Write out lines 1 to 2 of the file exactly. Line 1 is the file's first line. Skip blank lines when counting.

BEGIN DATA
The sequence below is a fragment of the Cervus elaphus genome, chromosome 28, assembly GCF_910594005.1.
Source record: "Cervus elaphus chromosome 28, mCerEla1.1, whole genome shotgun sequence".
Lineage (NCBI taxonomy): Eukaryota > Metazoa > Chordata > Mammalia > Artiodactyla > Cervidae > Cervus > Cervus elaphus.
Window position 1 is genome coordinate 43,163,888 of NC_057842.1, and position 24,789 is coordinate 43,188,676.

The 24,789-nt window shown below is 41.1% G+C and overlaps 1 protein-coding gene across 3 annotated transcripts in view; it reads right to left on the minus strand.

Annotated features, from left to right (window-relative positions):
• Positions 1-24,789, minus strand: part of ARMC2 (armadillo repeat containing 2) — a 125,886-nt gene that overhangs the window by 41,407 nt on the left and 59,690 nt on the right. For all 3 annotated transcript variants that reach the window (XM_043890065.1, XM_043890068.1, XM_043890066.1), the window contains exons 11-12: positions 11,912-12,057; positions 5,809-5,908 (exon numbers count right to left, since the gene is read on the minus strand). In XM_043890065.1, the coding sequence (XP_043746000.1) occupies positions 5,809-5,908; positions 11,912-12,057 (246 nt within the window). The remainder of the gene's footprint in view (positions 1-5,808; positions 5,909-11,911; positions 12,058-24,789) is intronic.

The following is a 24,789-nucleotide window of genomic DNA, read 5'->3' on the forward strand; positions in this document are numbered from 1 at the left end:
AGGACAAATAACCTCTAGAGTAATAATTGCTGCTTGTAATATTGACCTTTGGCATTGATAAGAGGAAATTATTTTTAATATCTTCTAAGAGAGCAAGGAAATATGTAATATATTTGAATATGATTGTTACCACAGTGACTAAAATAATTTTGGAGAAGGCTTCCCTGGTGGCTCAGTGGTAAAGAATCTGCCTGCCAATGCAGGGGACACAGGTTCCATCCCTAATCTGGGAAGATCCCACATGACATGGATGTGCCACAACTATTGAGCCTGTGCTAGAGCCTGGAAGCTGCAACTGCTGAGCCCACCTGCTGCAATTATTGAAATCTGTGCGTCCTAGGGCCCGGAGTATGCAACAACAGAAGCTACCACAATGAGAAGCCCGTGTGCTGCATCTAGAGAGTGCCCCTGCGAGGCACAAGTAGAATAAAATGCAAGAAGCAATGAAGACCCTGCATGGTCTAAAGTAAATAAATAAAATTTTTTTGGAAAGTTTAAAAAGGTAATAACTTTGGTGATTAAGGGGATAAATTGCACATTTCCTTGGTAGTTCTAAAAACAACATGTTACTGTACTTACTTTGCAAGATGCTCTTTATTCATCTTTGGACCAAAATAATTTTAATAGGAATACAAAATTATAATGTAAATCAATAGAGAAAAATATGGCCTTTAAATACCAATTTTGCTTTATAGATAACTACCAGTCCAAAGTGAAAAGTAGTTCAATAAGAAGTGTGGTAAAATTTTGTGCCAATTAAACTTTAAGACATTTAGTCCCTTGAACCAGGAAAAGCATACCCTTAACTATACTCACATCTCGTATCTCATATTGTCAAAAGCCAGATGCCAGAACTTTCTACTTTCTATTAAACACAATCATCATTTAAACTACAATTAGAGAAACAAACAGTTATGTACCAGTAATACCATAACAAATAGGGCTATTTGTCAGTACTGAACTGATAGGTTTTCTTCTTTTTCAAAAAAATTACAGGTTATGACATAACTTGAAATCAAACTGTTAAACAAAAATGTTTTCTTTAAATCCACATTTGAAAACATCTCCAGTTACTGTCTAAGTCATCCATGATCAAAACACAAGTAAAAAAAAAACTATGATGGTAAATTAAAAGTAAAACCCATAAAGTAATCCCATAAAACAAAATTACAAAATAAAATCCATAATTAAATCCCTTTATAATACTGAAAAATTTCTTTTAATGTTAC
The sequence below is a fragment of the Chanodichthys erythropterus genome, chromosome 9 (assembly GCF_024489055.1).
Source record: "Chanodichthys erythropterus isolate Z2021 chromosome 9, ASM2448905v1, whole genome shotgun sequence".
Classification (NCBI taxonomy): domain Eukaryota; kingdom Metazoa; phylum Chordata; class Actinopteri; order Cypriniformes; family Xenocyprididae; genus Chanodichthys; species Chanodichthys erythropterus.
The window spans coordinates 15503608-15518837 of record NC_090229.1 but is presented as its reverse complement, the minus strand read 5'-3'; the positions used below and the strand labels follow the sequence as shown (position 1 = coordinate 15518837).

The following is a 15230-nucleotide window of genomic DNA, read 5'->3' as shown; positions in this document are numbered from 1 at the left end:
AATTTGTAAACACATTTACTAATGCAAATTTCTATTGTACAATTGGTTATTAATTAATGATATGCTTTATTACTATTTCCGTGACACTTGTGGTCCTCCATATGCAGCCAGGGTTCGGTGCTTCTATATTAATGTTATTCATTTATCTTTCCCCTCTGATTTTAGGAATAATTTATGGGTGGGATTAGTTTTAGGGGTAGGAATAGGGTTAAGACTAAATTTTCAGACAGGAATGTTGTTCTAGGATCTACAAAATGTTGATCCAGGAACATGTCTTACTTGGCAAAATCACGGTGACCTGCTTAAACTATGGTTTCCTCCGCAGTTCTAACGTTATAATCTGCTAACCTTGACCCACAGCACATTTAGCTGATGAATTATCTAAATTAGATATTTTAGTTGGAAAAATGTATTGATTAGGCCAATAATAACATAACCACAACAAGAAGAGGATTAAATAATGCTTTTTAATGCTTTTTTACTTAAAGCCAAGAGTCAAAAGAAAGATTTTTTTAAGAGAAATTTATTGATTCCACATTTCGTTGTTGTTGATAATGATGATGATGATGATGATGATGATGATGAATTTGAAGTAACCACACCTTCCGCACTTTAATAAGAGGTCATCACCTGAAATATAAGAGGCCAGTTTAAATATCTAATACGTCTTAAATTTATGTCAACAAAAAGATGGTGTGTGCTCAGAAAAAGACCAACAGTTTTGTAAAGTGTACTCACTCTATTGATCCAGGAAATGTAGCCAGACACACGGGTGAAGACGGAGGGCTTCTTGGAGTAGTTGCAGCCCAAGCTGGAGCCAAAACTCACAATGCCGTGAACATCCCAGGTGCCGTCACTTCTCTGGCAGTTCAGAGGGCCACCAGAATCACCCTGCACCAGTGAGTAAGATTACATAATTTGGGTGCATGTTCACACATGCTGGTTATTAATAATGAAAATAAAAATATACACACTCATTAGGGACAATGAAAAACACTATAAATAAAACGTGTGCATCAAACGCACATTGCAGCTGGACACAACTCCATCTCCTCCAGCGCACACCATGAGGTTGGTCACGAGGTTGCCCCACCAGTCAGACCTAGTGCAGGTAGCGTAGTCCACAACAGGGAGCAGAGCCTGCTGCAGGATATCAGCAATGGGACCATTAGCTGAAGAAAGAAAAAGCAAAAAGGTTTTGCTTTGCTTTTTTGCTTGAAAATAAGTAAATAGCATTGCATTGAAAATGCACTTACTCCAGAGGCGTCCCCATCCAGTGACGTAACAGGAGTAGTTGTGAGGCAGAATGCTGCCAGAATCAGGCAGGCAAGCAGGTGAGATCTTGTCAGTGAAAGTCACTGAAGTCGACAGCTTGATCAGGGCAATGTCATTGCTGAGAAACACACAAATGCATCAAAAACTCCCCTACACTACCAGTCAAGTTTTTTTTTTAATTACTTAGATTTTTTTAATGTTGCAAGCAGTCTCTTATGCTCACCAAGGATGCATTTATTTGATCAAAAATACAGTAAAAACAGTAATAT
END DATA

The sequence below is a fragment of the Cervus elaphus genome, chromosome 28, assembly GCF_910594005.1.
Source record: "Cervus elaphus chromosome 28, mCerEla1.1, whole genome shotgun sequence".